Arms shipments to Ukraine: poorly communicated


The federal government successfully supports an attacked country - and is still considered to be lacking in solidarity. Also because she is unduly hesitant to ask for help.

Marder infantry fighting vehicles stand in front of a hall with blue gates

Marten tanks stand in front of a hall at the Rheinmetall plant in Unterlüß Photo: Julian Stratenschulte/dpa

It is phenomenal what a communicative failure the federal government has been since the beginning of the Ukraine war: in an unprecedented way supports an attacked country with weapons - and yet it is considered at home and abroad as lacking in solidarity and useless. This picture is wrong. While it is true that some other states deliver more. The USA, Poland, Great Britain and Canada are providing extensive aid, as are the Baltic States and a few other countries in terms of their size and economic power. France, Spain and Italy, on the other hand, are more reticent without drawing comparable anger. With howitzers and anti-aircraft tanks, the federal government has donated weapons that played an important role in the successful counter-offensive around Kharkiv. With the delivery of armored transport vehicles and other multiple rocket launchers, announced on Thursday, it is further strengthening the Ukrainian military.

The fact that this support is not adequately recognized is partly due to a distorted view of German Ukraine policy. The German misjudgments before the war caused a stubborn distrust. In addition, there are domestic political considerations, especially in Poland, where the PiS government traditionally tries to score points with allegations against Germany. In part, however, the federal government also has itself to blame for the fact that the distrust does not disappear - because of the hesitancy that precedes any new pledge of aid and the measure of which has long exceeded that of justified caution. This currently applies to the refusal by the Chancellery and the Ministry of Defense to also provide battle tanks and infantry fighting vehicles or at least to allow their delivery from industrial stocks.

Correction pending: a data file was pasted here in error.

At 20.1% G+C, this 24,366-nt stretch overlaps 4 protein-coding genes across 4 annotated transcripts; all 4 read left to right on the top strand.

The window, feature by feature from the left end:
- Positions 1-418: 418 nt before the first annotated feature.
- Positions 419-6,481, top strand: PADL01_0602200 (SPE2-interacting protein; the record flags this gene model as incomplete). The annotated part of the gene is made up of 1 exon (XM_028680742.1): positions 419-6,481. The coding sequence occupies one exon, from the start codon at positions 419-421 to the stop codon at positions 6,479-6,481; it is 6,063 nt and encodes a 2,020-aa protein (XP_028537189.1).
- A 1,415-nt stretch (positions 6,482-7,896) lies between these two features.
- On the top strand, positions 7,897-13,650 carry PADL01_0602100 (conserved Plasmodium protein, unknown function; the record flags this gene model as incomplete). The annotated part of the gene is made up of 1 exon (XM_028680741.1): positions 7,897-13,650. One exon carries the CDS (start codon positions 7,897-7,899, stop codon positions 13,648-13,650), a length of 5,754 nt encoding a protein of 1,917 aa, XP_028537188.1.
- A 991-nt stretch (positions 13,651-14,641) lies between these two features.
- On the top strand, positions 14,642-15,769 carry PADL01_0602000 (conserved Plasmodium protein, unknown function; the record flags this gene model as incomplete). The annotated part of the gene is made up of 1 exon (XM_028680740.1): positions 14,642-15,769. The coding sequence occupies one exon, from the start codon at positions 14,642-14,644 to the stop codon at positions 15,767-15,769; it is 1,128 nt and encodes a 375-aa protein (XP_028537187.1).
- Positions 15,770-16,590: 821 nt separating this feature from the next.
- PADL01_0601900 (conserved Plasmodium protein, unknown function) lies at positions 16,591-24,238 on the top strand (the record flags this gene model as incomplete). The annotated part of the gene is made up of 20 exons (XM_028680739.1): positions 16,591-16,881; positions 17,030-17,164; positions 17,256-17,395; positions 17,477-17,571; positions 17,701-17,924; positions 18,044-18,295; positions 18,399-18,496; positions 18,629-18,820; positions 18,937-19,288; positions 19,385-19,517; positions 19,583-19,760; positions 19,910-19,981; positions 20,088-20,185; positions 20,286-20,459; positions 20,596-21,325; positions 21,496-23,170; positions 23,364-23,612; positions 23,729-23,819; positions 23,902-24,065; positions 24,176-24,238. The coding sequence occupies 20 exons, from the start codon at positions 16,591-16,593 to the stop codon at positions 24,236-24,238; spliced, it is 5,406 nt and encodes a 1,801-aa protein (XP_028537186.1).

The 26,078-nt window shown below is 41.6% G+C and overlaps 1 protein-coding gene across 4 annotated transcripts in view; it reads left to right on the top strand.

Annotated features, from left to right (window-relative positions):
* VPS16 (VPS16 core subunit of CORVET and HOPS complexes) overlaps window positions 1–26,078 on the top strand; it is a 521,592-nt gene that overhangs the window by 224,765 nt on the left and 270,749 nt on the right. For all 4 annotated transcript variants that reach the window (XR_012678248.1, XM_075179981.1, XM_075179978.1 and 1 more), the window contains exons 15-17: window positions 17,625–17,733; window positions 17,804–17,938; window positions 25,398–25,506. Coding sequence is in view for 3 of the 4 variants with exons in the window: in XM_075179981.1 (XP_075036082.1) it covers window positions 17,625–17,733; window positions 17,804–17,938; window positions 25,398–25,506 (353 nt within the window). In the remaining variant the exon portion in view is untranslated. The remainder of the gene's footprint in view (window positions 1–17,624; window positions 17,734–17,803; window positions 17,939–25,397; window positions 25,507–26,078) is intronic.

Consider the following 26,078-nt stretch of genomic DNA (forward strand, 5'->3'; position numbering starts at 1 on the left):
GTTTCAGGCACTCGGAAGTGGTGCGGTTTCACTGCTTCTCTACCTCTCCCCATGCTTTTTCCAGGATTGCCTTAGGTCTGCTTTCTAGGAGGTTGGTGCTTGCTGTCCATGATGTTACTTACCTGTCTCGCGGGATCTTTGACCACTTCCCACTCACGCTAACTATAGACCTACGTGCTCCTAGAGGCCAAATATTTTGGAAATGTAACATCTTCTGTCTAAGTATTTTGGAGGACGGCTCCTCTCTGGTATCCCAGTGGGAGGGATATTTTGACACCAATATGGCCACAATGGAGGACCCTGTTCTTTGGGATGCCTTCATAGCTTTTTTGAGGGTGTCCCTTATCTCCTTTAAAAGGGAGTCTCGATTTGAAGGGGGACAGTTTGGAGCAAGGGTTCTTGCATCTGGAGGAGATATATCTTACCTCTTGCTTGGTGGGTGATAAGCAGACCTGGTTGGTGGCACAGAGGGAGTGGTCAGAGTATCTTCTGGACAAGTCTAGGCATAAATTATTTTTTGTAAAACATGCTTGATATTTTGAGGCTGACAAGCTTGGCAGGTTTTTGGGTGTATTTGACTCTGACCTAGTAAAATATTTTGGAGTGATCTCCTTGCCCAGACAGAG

This artificial red line is in itself difficult to justify. Germany already supplies weapons with enormous combat effectiveness, which can be used offensively and can reach targets dozens of kilometers away. Leopard or Marder tanks are not cruel, dangerous or risky weapons by comparison, but could help Ukraine liberate more occupied territories.

This week one of the SPD's last counter-arguments crumbled, according to which an agreement had been reached with the NATO partners not to supply western main battle tanks and armored personnel carriers. Olaf Scholz, among others, has been claiming for weeks that Germany should not rush ahead and not get out of the alliance's "convoy". It's just stupid that the partners don't want to know anything more about such an agreement. "As much support as possible," the US embassy called for on Tuesday via Twitter. Each country can make its own decision about the type of delivery.

Germany follows behind

The statement raises the question of why the USA does not then provide any battle tanks. In Berlin, the version is circulating that the Americans are currently busy fulfilling a delivery commitment to Poland. In addition, they themselves lacked the capacity. In view of the immense US arsenals, however, this explanation is at least dubious.

But even if the information from the Chancellery were correct and there were voluntary self-restraints by the NATO states: they would not be unchangeable. If the federal government thinks it is right to ramp up Ukraine's armament further, it could campaign in the alliance to give up the stop line. She would certainly find comrades-in-arms. And she would have good arguments after the Ukrainian success around Kharkiv also.

On the other hand, it seems strange to stop at the constant reference to the supposed position of the NATO allies: why shouldn't the federal government succeed in finding its own position on such a central issue of all things and representing it in the alliance? Why does she seem to make her actions entirely dependent on decisions elsewhere? The federal government has recently been fond of talking about a “leading role” for Europe. Sounds scary? Do not worry. In reality, Germany is just lagging behind.



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